“The Wuhan Virus and the Imperative of Hard Decoupling,” by Andrew Michta (https://www.the-american-interest.com/2020/03/17/the-wuhan-virus-and-the-imperative-of-hard-decoupling/)
“The Coronavirus Called America’s Bluff,” by Anne Applebaum (https://www.theatlantic.com/ideas/archive/2020/03/coronavirus-showed-america-wasnt-task/608023/)
In the shadow of Bernie Sanders’ underperforming on Super Tuesday, Shadi and Damir welcome author Ben Judah to the podcast to talk about the enduring promise of left-populism in an Age of Trump.
“Left Populism and the Rediscovery of Agonistic Politics,” by Shadi Hamid (https://americanaffairsjournal.org/2018/11/left-populism-and-the-rediscovery-of-agonistic-politics/)
“Traditional ‘foreign policy’ no longer exists. Democrats are the last to know,” by David Adler and Ben Judah (https://www.theguardian.com/commentisfree/2019/dec/02/traditional-foreign-policy-no-longer-exists-democrats-are-the-last-to-know)
“Hawks say Sanders will be weak on Russia. But Putin should fear a President Bernie,” by Ben Judah and David Adler (https://www.theguardian.com/commentisfree/2020/feb/20/bernie-sanders-russia-putin-kremlin)
“Is Joe Biden the American Brezhnev?” by Ben Judah (https://www.theguardian.com/commentisfree/2020/mar/06/biden-soviet-russia-status-quo-democratic-ussr)
“The Emergence of Foreign Policy,” by Halvard Leira (https://academic.oup.com/isq/article/63/1/187/5307236)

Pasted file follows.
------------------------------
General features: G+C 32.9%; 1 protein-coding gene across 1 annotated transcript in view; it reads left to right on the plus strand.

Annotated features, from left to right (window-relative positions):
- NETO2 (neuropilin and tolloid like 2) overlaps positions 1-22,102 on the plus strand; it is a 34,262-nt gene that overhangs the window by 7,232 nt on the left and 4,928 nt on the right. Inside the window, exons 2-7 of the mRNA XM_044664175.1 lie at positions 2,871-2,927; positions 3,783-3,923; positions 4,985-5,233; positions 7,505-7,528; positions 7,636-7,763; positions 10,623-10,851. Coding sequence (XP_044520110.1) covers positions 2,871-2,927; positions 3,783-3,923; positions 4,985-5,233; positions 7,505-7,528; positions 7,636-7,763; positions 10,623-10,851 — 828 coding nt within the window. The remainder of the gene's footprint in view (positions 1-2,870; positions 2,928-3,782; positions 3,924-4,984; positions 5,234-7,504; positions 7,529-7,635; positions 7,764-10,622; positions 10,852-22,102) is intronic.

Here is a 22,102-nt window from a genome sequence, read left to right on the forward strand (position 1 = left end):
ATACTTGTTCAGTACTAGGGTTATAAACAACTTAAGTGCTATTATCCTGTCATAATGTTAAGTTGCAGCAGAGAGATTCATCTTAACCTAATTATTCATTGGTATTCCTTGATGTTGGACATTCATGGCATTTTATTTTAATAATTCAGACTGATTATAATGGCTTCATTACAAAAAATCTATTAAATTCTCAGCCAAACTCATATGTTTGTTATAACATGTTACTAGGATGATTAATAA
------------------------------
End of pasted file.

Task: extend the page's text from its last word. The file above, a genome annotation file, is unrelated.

Shadi and Damir talk about how racism, virtue signaling, the fundamental illegitimacy of the Chinese state, and how both consensus and irreconcilability can be fatal for democracy.
“China is the Real Sick Man of Asia” by Walter Russell Mead (https://www.wsj.com/articles/china-is-the-real-sick-man-of-asia-11580773677)
“Birth of the Nations” by Damir Marusic (https://www.washingtonexaminer.com/opinion/birth-of-the-nations-review-of-from-peoples-into-nations-by-john-connelly)
“It’s Not About Britain. It’s About Europe” by Damir Marusic (https://www.the-american-interest.com/2020/02/11/its-not-about-britain-its-about-europe/)
“The dark side of consensus in Tunisia: Lessons from 2015-2019” by Sharan Grewal and Shadi Hamid (https://www.brookings.edu/research/the-dark-side-of-consensus-in-tunisia-lessons-from-2015-2019/)
“After Europe” by Ivan Krastev (https://www.amazon.com/dp/B06ZYGQYKH/ref=dp-kindle-redirect?_encoding=UTF8&btkr=1)
Author and essayist Peter Pomerantsev and Karina Orlova of Echo of Moscow Radio join Shadi and Damir to talk about the Russian soul, imperialism, historical memory, opioids, and bad cocaine. (It’s a lot less depressing than it sounds!)
This Is Not Propaganda: Adventures in the War Against Reality, by Peter Pomerantsev (https://www.amazon.com/gp/product/1541762118)
Nothing Is True and Everything Is Possible: The Surreal Heart of the New Russia, by Peter Pomerantsev (https://www.amazon.com/dp/B00L4FSVZ6/)
Secondhand Time: The Last of the Soviets, by Svetlana Alexievich (https://www.amazon.com/Secondhand-Time-Soviets-Svetlana-Alexievich/dp/0399588825/)
“The Dying Russians” by Masha Gessen (https://www.nybooks.com/daily/2014/09/02/dying-russians/)